The following examples show how general entities can be used in the DTD.

CORRECT Example:
<?xml version="1.0"?>
<!DOCTYPE author [
  <!ELEMENT author (#PCDATA)>
  <!ENTITY email "josmith@theworldaccordingtojosmith.com">

  <!--the following use of a general entity is legal if it
    is used in the XML document-->
  <!ENTITY js "Jo Smith &email;">
]>
<author>&js;</author>

INCORRECT Example:
<!--the two entity
  statements are infinitely recursive-->
<!ENTITY email "user@user.com &js;">
<!ENTITY js "Jo Smith &email;">



Predefined GENERAL Entities:

Predefined entities are entities already used for markup. The table below lists the predefined entities and how to declare them in a DTD.

Predefined Entities: How to Declare These Entities in a DTD:
&lt; <!ENTITY lt "&#38;#60;">
&gt; <!ENTITY gt "&#62;">
&amp; <!ENTITY amp "&#38;#38;">
&apos; <!ENTITY apos "&#39;">
&quot; <!ENTITY quot "&#34;">



The PARAMETER ENTITY Declaration:

The types of parameter entities include:

  • INTERNAL (PARSED)
  • EXTERNAL (PARSED)

Rules:

  • Parameter entity references may not be used within markup in an internal DTDwell-formedness constraint.


INTERNAL (PARSED) PARAMETER ENTITY Declaration:

Internal parameter entity references are used to declare entities existing only in the DTD.

<!ENTITY % name "entity_value">

where:

  • entity_value: any character that is not an '&', '%' or ' " ', a parameter entity reference ('%Name;'), an entity reference ('&Name;') or a Unicodeglossary character reference.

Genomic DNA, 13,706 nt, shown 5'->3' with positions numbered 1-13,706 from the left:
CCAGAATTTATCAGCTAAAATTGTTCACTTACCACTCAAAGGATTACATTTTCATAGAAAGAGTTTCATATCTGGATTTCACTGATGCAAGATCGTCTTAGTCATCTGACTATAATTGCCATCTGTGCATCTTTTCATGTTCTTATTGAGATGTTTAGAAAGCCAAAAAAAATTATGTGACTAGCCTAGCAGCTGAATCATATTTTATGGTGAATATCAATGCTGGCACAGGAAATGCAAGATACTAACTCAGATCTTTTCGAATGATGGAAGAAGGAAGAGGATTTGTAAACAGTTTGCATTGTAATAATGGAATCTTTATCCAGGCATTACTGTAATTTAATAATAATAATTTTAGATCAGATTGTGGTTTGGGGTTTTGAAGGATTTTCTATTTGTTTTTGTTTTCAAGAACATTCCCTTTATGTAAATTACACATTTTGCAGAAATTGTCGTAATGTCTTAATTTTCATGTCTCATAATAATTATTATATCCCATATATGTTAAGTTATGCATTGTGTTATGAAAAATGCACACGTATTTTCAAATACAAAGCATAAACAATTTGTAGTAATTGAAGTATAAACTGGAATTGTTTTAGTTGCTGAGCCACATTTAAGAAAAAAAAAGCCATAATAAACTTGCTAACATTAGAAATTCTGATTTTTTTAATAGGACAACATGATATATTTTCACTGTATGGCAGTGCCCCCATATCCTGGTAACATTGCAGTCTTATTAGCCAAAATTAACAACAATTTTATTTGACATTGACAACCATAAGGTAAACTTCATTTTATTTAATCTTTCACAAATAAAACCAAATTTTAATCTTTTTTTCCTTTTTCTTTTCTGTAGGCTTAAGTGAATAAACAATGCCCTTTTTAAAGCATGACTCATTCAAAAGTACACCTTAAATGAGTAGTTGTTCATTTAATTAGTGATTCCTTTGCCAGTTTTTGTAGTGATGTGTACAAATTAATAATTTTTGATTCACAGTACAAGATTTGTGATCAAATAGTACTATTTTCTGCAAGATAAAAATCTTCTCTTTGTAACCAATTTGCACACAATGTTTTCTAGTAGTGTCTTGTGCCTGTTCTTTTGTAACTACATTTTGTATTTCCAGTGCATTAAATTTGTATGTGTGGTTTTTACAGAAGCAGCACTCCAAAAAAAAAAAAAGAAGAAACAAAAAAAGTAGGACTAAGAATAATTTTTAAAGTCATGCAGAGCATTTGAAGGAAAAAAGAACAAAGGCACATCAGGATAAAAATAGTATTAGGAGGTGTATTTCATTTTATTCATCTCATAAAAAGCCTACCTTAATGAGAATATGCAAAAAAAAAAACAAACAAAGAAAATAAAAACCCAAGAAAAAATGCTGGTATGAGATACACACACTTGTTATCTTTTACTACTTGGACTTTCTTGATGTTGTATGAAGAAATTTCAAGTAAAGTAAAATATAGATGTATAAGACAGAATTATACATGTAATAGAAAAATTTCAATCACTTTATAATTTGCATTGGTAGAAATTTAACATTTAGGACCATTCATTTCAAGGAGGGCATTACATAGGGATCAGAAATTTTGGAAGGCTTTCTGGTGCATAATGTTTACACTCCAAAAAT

Examples:
<!--external DTD example-->
<!ENTITY % p "(#PCDATA)">
<!ELEMENT student (id,surname,firstname,dob,(subject)*)>
<!ELEMENT id %p;>
<!ELEMENT surname %p;>
<!ELEMENT firstname %p;>
<!ELEMENT dob %p;>
<!ELEMENT subject %p;>
<!--external DTD example-->
<!ELEMENT author (#PCDATA)>
<!ENTITY % js "Jo Smith">

<!--note that the general
  entity statement below is used
  to reference a parameter entity-->
<!ENTITY wb "written by %js;">
<!--external DTD example-->
<!ENTITY % info "(id,surname,firstname)">
<!ELEMENT lab_group_A %info;>
<!ELEMENT lab_group_B %info;>
<!ELEMENT lab_group_C %info;>

Note:

  • Note the use of external DTD examples above. Parameter entity references may not be used within markup in an internal DTDwell-formedness constraint.


EXTERNAL (PARSED) PARAMETER ENTITY Declaration:

External parameter entity references are used to link external DTDs. There are two types of external entities: private, and public. Private external entities are identified by the keyword SYSTEM, and are intended for use by a single author or group of authors. Public external entities are identified by the keyword PUBLIC and are intended for broad use.

<!ENTITY % name SYSTEM "URI">
%name;
<!ENTITY % name PUBLIC "public_ID" "URI">
%name;

where:

  • URI: In practice, this is a URL where the external parameter entity can be found.
  • public_ID: This may be used by an XML processor to generate an alternate URI where the external parameter entity can be found. If it cannot be found at this URI, the XML processor must use the normal URI.
Example:
<?xml version="1.0" standalone="no"?>
<!DOCTYPE student [
  <!ENTITY % student SYSTEM "http://www.university.com/student.dtd">
  %student;
]>


XML Guide TOC

XML Declaration
DOCTYPE Declaration & DTDs
ELEMENT Type Declaration
ATTLIST Declaration
ENTITY Declaration
NOTATION Declaration
CDATA Section
Processing Instruction
Conditional Section
Comments

Glossary